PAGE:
A resistant cereal of the Graminae family, spelt is the oldest variety of wheat ever cultivated and consumed by humans; spelt flour has been used since Neolithic times.
The final product is obtained by grinding the kernels of Triticum spelta (or hulled wheat), Triticum dicoccum (emmer or medium spelt) or Triticum monococcum (or einkorn).
Spelt stands out among other cereals as a ‘strong’ cereal, as it tends to grow on poor soils and under harsh climatic conditions, in hostile areas where other more delicate cereals, such as durum wheat, would not be able to survive. Thanks to its high resistance, it does not require any pesticides or chemical fertilisers and is therefore 100% natural, pure and clean.
Most spelt flours are made of hulled wheat, which is less expensive and particularly versatile.
Also, compared to other cereals, spelt is lower in calories (only 335 Kcal per 100 grams) and high in nutrients, which is why it is particularly suitable for people who cannot digest bread, pasta or other products made from soft or durum wheat. However, it is unsuitable for people with celiac disease.
Rich in proteins and B vitamins, spelt flour also contains an essential amino acid that is hard to find in many other cereals: methionine, involved in the synthesis of carnitine, cysteine, lecithin, taurine, phosphatidylcholine and other phospholipids.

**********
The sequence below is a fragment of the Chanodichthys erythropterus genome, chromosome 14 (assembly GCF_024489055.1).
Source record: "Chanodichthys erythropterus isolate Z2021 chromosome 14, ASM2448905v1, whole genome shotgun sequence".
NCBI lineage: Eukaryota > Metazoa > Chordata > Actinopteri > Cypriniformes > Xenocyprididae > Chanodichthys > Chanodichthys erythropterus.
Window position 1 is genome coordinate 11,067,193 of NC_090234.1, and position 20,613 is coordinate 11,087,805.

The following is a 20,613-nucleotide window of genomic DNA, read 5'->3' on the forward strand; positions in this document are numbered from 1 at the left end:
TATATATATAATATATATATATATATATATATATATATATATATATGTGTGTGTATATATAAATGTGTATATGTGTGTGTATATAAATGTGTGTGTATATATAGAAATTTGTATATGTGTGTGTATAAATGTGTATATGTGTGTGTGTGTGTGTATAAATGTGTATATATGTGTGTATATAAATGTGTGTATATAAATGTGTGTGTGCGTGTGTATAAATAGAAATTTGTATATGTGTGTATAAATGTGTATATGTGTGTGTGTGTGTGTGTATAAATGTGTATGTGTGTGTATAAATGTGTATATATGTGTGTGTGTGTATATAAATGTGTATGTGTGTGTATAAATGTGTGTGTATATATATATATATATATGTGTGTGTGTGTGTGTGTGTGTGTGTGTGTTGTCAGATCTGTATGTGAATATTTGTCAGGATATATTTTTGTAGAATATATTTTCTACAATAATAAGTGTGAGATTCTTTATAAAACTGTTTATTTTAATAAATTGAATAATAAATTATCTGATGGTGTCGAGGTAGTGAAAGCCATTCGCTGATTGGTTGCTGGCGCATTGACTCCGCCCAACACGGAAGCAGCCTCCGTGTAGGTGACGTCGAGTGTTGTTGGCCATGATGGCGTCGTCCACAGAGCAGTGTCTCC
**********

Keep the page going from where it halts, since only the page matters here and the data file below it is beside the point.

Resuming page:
Spelt flour is a versatile ingredient that lends itself to countless recipes. Widely used to make cakes, pasta and bread, spelt flour is better than wholemeal when it comes to baked goods: while the latter notoriously retains a bitter aftertaste, spelt products are much more aromatic and similar in taste to white wheat, if not tastier.
In addition, due to their high fibre content, spelt flour products help regulate the digestive system, standing as foods with a satiating and mildly laxative effect.